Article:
I think some feeding choices depend on horse breed. Mary, you never mentioned what breed(s) you keep.

Social Circle, GA(Zone 8a)

This reminds me of my dad watching me pick my horse's hooves one day commenting on how he wondered how they "made it on their own". Well dad, they weren't confined to stalls or pastures. They don't tromp across the wilderness 24 hours a day to harden their hooves and they were bred domestically, not naturally selected.....

So I think that we've changed what horses need and of course they will all vary! Imagine what the folks who have no pasture would do without the feed! Hard keepers and old timers with no teeth certainly need feed. I turned down an adopter once for not having sufficient space fenced for the horse to run. A rescue in Boston commented on how nice that it must be to have people with land to choose from as thier "city" horses never had access to a pasture or even a grassy paddock! and most of their excercise was in the roundpen or undersaddle! So everyone/horse/situation is different and there is nothing wrong with giving your horse feed! IMHO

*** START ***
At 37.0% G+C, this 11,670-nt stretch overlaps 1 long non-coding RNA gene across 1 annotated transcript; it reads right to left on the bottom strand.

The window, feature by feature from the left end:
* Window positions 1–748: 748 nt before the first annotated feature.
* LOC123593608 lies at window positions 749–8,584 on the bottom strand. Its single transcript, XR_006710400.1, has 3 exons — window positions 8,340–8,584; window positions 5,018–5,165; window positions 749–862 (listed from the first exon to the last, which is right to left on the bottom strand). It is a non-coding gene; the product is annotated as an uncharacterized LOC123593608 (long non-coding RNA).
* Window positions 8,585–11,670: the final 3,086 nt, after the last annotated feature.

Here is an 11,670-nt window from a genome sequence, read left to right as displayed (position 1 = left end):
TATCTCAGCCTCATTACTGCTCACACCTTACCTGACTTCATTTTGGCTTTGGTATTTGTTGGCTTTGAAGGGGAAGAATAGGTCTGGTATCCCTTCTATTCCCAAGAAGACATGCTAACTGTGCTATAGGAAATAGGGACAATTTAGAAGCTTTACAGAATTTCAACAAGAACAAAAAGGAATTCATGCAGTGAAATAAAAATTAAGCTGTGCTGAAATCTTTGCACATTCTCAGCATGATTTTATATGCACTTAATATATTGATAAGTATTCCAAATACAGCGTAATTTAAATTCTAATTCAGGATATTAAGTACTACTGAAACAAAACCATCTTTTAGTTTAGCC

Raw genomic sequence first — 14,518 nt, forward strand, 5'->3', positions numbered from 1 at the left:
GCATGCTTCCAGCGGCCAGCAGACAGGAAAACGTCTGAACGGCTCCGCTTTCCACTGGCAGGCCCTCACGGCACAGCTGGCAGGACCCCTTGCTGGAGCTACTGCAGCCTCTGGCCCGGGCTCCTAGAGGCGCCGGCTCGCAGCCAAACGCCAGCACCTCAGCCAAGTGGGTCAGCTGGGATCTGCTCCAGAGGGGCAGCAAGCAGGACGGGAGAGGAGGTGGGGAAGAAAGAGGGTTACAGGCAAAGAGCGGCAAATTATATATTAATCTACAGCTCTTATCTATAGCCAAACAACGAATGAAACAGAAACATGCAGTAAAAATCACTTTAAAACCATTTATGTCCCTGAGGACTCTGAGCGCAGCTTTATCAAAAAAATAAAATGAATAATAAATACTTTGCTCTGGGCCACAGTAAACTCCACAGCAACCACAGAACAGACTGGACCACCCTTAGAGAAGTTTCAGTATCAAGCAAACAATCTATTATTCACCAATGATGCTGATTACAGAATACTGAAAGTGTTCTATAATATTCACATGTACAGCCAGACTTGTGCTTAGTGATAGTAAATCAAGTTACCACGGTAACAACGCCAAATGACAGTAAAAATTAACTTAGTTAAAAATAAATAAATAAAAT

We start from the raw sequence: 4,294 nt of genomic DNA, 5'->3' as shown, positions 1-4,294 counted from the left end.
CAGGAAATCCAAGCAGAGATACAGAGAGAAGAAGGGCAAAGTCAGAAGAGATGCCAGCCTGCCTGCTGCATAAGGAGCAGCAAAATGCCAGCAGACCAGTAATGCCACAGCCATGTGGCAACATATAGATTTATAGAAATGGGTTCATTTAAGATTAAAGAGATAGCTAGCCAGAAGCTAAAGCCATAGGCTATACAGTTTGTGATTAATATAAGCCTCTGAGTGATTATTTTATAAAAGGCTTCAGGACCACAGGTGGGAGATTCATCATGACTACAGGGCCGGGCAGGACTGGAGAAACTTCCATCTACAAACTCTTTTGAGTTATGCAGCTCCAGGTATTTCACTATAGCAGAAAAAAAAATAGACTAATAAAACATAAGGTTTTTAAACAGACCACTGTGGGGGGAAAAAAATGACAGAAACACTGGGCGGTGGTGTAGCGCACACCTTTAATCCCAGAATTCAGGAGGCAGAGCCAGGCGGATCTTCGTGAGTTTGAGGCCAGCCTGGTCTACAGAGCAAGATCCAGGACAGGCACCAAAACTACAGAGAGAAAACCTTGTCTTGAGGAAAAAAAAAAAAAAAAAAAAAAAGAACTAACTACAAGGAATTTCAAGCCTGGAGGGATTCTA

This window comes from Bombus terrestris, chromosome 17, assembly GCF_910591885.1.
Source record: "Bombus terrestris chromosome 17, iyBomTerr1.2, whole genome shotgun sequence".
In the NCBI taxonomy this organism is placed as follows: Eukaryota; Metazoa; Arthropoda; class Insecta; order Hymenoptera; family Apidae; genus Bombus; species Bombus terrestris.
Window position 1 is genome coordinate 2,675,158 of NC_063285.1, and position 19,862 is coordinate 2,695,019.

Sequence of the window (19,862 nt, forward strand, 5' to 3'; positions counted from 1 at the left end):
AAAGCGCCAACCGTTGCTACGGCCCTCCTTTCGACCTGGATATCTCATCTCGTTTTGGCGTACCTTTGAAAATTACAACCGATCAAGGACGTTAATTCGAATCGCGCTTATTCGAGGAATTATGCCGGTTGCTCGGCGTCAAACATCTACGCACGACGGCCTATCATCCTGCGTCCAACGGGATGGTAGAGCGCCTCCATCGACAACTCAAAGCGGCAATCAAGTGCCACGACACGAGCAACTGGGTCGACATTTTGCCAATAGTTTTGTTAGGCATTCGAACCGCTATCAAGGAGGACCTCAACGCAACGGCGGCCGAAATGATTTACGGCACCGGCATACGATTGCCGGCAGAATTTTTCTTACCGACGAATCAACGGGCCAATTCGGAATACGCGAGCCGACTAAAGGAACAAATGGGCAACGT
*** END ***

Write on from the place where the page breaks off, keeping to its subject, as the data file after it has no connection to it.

I have multiple people telling me that the high amount of protein in foal feeds causes OCD. Interestingly, I cannot find a foal feed with a protein level below 14.5% and that's the lowest I can find! And my monsterous 11 week old is huge. As a half arab, he should be between the size of a TB and an arab for his age. Instead he's in the draft range! They're all different! When people say it's not natural I sometimes think, well, they weren't exactly "naturally" bred either....

But to each his own!



This message was edited Mar 31, 2006 2:37 PM

Monrovia, MD

Jenks- I couldn't agree with you more!

Baker City, OR(Zone 5b)